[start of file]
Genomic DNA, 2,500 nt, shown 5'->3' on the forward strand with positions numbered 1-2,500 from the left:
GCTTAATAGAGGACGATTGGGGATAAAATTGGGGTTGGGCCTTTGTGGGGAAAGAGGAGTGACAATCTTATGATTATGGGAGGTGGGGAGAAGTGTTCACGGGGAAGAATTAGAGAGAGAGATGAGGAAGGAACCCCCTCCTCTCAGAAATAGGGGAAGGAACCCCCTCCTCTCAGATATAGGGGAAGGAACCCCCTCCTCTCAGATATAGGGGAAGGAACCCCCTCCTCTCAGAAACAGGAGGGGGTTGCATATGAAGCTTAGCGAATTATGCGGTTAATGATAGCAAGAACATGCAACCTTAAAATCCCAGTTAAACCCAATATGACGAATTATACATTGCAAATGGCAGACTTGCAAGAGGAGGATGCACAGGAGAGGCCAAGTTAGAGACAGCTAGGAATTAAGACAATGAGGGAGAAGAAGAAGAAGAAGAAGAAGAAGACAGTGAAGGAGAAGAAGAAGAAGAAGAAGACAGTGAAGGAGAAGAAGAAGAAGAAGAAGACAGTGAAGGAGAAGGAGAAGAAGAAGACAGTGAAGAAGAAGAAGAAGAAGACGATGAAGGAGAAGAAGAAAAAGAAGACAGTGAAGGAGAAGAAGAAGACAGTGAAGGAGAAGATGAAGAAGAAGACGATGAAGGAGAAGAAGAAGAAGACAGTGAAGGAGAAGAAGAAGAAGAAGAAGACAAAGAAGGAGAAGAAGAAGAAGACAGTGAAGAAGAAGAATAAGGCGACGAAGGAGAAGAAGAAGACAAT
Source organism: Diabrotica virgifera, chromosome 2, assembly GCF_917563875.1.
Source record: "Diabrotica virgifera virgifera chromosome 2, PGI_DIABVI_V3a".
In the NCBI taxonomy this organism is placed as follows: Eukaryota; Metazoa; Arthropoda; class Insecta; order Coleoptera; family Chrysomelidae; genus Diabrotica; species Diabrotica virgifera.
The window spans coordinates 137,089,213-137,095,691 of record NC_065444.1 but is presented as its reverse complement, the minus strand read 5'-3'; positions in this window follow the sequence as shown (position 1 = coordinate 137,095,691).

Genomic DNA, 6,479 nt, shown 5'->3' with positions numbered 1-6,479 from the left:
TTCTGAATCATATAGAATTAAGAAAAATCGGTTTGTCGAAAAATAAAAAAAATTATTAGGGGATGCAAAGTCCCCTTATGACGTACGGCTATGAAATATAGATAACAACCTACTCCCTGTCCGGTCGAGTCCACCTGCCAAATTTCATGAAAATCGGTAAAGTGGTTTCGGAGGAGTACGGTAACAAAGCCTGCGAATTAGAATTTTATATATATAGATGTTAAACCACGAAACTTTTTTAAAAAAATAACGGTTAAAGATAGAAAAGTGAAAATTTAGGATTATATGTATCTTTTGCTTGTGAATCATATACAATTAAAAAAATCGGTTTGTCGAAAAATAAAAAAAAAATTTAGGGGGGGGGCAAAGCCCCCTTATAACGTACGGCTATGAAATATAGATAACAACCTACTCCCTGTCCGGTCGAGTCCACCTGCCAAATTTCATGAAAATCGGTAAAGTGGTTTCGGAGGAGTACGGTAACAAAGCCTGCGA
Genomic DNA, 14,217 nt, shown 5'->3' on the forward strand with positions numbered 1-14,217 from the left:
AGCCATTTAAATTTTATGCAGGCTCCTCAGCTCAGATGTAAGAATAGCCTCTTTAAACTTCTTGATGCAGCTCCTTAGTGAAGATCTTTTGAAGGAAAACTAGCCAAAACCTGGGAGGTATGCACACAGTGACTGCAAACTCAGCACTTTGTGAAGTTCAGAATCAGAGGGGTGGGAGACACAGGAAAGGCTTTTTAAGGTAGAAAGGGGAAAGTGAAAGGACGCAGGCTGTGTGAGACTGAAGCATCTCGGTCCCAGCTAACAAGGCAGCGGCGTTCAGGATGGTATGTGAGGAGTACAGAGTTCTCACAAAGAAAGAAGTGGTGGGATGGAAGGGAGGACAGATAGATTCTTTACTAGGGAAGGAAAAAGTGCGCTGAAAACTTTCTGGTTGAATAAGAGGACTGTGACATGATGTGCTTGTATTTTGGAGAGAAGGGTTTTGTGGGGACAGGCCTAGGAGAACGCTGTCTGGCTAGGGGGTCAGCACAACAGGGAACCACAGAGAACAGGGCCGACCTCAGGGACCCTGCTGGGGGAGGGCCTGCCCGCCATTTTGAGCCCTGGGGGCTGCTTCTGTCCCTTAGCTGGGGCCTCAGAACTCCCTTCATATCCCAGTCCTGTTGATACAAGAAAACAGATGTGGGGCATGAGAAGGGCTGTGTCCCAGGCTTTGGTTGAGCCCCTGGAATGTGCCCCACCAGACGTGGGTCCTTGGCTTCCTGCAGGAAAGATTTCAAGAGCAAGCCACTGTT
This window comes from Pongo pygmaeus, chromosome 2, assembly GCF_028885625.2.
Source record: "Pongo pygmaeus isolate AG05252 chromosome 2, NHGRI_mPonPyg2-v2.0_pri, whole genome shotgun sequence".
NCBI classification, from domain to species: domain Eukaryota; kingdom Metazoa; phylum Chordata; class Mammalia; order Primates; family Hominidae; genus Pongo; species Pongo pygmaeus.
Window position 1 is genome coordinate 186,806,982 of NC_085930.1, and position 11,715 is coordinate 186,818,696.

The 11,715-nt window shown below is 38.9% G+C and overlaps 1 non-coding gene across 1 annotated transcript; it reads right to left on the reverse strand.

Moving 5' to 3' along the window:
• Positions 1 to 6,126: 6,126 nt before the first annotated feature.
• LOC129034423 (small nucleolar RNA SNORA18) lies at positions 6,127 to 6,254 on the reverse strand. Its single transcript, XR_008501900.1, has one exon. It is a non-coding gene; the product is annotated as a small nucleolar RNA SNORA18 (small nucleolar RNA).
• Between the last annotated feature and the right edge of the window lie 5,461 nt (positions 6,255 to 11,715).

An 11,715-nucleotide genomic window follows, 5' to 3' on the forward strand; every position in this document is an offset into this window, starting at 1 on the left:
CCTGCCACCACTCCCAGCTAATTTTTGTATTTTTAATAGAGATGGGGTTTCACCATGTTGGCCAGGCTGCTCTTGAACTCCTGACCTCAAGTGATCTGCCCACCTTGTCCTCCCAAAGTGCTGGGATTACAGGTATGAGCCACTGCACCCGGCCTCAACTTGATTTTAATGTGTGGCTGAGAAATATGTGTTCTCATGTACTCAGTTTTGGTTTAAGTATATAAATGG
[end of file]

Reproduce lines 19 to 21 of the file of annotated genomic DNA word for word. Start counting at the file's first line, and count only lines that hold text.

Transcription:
• Between the last annotated feature and the right edge of the window lie 5,461 nt (positions 6,255 to 11,715).

An 11,715-nucleotide genomic window follows, 5' to 3' on the forward strand; every position in this document is an offset into this window, starting at 1 on the left:
CCTGCCACCACTCCCAGCTAATTTTTGTATTTTTAATAGAGATGGGGTTTCACCATGTTGGCCAGGCTGCTCTTGAACTCCTGACCTCAAGTGATCTGCCCACCTTGTCCTCCCAAAGTGCTGGGATTACAGGTATGAGCCACTGCACCCGGCCTCAACTTGATTTTAATGTGTGGCTGAGAAATATGTGTTCTCATGTACTCAGTTTTGGTTTAAGTATATAAATGG